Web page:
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AZERBAIJAN GRAND PRIX
Baku City Circuit. 23 April 2019
February 04, 2019
Published on tags: 2019 Superleague Quasar Valiant Talos

 

As bidding for engines for the 2019 Superleague comes to a close, the grid is split up among the four suppliers - the two long standing operations of Valiant and Talos going up against the more recently established Quasar and Reventon.
It is not just a matter of bragging rights for the manufacturers: for the team selecting their engine supplier, this is a momentous choice that could have major implications for their final championship position come December. What pushes a team to choose one supplier over the other? And how has the 2019 grid shaped up?

Manufacturers incur heavy costs - 30 million just to set up their operations, and five million extra for each customer they take onboard. They are free to put a non-negotiable price on their engines, receiving 30% of the value in commissions (the remainder going in production costs). Competition for customers, especially at a price that would allow teams to recoup their investment, is fierce - a race to the bottom benefits none of the manufacturers.

Reventon are the new kids on the block. Manufactured by Edonis Engineering, their approach has been a friendly one from the get go. "Our Aim is to make a decent engine and give good value for money... listen to your input... in the end we're building it together" was the pitch of Team Principal, Menno Klont. Coming in at the lowest price of the lot, 24.5 million, they managed to sign two customers in the shape of Measuric Racing and Storm Racing - not a bad return for their debut season: just twelve months ago, Edge Esports's new product, the Quasar engine, didn't find any customer.

The Belgian team's second year see a first customer on the books, as MadCape Racing Team signed up for the 2019 offering. Edge's pitch was very analytical in their reference to the statistics of their 2018 season. "6 race wins, 16 podiums and an average of 12.8 points per race entry. 60% more than its nearest competitor, Valiant." The strength of their debut season, coupled with their appointment of Norwegian star, Jarl Teien, as test driver, will possibly mean they'd be disappointed by the relatively low uptake. It could be a blessing for MadCape, who will exert much influence over upgrade plans and the development direction of the engine. It will be crucial to see how Quasar works with a customer, but the foundations built by the team are solid.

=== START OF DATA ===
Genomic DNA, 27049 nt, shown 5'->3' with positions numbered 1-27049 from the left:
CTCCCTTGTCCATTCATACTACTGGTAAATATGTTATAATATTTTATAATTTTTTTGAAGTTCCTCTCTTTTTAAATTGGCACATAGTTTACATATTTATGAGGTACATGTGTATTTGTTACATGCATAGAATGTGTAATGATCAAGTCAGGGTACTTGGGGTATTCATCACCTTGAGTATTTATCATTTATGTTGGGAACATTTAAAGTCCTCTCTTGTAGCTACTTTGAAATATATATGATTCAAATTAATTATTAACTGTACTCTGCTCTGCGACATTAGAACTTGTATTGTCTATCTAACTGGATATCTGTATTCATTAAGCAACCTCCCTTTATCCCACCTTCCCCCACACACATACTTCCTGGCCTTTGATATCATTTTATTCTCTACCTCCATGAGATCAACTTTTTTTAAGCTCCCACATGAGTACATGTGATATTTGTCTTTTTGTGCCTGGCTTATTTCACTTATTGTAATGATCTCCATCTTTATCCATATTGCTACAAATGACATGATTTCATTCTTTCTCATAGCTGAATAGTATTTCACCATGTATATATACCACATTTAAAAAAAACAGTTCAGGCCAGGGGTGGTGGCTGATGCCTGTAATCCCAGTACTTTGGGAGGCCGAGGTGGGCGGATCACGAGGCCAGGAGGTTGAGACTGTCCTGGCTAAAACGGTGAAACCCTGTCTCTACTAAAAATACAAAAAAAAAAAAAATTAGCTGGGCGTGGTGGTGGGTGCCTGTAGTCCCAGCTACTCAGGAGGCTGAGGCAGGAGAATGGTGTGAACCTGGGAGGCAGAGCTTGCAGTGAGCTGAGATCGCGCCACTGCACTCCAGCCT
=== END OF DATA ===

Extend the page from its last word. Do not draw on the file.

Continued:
"Communication with customer teams is paramount to us. Hawkeye may be the manufacturer team but we assure you that the team will not get preferential treatment." Talos's pitch was one of warmth and welcoming to teams old and new across the grid - though the results of the last two years are not to be scoffed at. It came as a surprise, then, that only one team - Superleague debutants YTF1 - opted for the English brand. The loss of Edonis as a customer hurt the team, but Hawkeye can take comfort by the string of podium and front-end challenges as an indication that their product is one of the utmost quality.

While most manufacturers tried their best to attract customers, it seemed as Valiant was trying to ward them off. With 35 wins, 81 podiums, 32 poles and two constructors' championships to its name, demand was always going to be high, but the team raised eyebrows with their overtly aggressive sales pitch. "We do not want or need your business," it read. "Purchasing the Valiant engine does not give you any support from ACR or allow you to input how the engine is built. Please look elsewhere".

Whether it was a brilliant act of reverse psychology, or a misguided act of defiance for a team, ACR Zakspeed, that ruled the Superleague in the last two season, Valiant engines had plenty of customers - eight in total, with teams not being put off by the 26.1 million pricetag (admittedly, not a massive amount more than their competitors). It's hard to imagine ACR Zakspeed neglecting their engine after producing the class of the field in recent years and it's very likely teams will happily forego a say in development in exchange for a quality product.

Sheer numbers would suggest another Valiant year, with Edge flying the flag for Quasar. The return of a strong lineup for Edonis may propel Reventon to the front, however - although their development inexperience may hamper their bid. As for Talos - a year ago this time, nobody would have predicted a debutant team to claim a win in Australia. Enter Epic Racing and Geoffrey Fournier... Talos will be hoping a similar fairy tale can be the fate of YTF1 when the Superleague returns in Melbourne.




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